On Friday 27th of January, I hosted a workshop focused on self-tracking and quantification at NUI Galway. The workshop dealt with two main questions:
On the 21st February 2017, IEET Affiliate Scholar John Danaher participated in a British Academy debate on the topic ‘Are we ready for robot relationships?’. The debate took place at DeMonfort University, Leicester UK. It featured contributions from Luke Dormehl, Margaret Boden, Kathleen Richardson, Nicole Dewandre and myself.
Créé en septembre 2015, et pour l’instant centré sur deux sections locales (Berlin et Bade-Wurtemberg), le TPD affiche une ligne social-technoprogressiste proche de celle de l’AFT Technoprog. A neuf mois des élections fédérales, nous avons interviewé Lucas Alexander Steinführ, son vice-président en charge des thématiques internationales.
Initialement publié sur le site de l’Association Française Transhumaniste - Technoprog
Learning to forgive has also been championed, for thousands of years, by numerous religions and philosophies. To learn more about Buddhism’s perspective on forgiveness, IEEt Affiliated Scholar Hank Pellissier interviewed Terry Hyland http://www.mindfulness.ie/about/staff/terry-hyland - he’s Emeritus Professor of Education at the University of Bolton, UK, Lecturer in Philosophy at the Free University of Ireland, and a lifelong learner in mindfulness theory and practice. He’s written over 150 articles, plus 19 book chapters and 6 books. ...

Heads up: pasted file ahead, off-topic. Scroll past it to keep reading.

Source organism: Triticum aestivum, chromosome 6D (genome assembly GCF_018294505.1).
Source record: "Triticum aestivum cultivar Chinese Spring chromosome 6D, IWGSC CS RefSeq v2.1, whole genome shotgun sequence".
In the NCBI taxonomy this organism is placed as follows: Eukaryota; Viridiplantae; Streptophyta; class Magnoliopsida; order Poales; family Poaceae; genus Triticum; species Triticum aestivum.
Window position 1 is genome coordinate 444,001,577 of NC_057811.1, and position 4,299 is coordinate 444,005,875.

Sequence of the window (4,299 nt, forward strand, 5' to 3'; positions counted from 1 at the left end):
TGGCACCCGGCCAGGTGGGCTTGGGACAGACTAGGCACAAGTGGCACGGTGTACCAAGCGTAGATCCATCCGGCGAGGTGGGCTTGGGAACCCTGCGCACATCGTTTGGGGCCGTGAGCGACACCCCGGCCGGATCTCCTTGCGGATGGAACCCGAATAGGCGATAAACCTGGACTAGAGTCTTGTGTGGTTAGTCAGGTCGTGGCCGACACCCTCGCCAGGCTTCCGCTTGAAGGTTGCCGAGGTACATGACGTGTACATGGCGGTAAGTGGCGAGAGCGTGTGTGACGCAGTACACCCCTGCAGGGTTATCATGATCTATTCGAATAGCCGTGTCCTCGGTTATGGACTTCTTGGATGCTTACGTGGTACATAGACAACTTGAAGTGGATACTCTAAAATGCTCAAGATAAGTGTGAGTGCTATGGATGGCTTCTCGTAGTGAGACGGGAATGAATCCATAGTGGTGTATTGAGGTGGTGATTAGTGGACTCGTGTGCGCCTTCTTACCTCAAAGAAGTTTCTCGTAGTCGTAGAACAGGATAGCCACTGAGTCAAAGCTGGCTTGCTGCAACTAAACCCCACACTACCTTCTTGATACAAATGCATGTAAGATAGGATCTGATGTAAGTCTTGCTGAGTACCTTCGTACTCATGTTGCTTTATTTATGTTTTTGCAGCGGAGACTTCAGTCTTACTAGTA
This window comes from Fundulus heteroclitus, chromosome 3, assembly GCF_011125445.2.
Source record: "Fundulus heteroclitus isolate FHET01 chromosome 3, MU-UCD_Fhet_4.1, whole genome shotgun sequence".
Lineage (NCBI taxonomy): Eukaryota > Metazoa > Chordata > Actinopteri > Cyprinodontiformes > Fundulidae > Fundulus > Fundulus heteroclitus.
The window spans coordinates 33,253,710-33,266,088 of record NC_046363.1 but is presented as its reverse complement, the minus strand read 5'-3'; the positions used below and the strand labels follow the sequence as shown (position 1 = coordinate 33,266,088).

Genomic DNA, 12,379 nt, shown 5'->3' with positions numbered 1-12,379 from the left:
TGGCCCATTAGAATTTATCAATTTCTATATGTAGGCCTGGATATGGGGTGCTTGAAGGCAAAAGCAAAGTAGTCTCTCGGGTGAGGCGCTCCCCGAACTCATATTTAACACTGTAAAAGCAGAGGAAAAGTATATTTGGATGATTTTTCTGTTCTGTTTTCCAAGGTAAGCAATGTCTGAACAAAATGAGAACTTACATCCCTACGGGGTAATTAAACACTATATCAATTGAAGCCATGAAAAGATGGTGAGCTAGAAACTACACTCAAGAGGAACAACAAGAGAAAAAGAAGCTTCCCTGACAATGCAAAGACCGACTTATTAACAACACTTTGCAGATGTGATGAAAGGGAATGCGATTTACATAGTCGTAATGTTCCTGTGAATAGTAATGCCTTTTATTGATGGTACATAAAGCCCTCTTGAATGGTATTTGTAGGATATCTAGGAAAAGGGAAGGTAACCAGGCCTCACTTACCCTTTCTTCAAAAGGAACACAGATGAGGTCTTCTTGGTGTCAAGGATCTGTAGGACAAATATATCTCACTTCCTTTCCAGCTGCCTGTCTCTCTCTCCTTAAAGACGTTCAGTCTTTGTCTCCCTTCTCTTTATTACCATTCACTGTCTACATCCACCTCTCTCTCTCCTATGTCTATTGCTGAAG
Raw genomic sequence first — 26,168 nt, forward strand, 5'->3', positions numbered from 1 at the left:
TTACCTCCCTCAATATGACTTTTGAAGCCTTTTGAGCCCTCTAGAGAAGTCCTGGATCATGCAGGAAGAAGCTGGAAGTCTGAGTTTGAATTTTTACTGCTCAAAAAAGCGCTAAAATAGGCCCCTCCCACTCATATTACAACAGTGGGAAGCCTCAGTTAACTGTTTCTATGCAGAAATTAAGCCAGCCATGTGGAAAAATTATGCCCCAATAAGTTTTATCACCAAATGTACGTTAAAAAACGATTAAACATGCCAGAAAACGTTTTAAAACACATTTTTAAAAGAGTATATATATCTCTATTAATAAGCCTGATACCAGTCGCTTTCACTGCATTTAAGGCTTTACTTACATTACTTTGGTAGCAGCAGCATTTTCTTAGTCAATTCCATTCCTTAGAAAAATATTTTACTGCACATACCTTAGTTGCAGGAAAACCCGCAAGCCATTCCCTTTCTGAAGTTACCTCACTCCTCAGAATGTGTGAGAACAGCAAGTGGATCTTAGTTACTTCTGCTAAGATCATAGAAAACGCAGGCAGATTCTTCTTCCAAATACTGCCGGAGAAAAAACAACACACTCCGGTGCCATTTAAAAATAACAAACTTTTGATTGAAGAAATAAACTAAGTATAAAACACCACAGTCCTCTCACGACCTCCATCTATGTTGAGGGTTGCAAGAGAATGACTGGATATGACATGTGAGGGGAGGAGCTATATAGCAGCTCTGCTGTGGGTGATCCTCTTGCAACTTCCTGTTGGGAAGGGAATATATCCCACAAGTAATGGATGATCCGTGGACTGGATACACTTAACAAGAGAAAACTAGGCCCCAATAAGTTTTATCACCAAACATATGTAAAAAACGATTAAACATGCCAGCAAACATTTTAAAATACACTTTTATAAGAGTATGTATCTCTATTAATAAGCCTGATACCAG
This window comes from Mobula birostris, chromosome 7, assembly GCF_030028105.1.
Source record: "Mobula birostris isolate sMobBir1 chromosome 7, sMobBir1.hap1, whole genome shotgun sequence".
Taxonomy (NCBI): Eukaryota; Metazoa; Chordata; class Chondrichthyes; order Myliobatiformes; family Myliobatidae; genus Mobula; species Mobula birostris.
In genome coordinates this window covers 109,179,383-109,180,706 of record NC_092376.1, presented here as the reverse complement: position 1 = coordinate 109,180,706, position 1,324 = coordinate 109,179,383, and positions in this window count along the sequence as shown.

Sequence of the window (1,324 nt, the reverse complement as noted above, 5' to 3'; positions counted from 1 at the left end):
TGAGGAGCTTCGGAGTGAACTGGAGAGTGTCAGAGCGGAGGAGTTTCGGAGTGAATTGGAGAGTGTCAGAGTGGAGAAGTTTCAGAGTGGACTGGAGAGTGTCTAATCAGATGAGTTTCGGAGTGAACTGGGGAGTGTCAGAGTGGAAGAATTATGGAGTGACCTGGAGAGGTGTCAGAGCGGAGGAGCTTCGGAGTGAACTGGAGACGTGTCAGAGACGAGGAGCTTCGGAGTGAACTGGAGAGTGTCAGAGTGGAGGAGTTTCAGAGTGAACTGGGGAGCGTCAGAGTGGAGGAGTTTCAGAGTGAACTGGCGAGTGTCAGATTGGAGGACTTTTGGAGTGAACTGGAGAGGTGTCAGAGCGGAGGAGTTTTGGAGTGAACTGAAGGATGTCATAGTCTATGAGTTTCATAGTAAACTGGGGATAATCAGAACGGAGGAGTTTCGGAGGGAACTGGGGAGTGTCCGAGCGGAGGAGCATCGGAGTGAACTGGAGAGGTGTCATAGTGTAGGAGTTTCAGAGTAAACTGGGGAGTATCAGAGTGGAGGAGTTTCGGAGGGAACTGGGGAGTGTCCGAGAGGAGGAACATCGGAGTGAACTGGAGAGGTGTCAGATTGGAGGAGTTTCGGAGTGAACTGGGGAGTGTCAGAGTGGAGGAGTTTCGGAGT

n the 1st of May, the essay collection “Nietzsche and Transhumanism: Precursor or Enemy?”, edited by Yunus Tuncel, will be published. It deals with the question of whether Nietzsche can be seen as a precursor of transhumanism or not. Debates on the topic have existed for some years, particularly in the Journal of Evolution and Technology and The Agonist.
IEET Fellow Kevin LaGrandeur published an op-ed on USAToday.com, the country’s top daily paper based on circulation and online viewers.
What’s so great about astronomy? Where does Professor Alex Filippenko begin. This branch of science is important for two salient reasons: it captures the attention of children who then grow up to become scientists across all disciplines, and even the most abstract, impractical research eventually leads to spinoff technology that radically changes our lives, as Filippenko explains.
If an object has a battery in it or a plug at the end of it, it won’t be long before that item is intelligent – although Kevin Kelly, the founder editor of WIRED, questions whether intelligence is really the word we want to be using.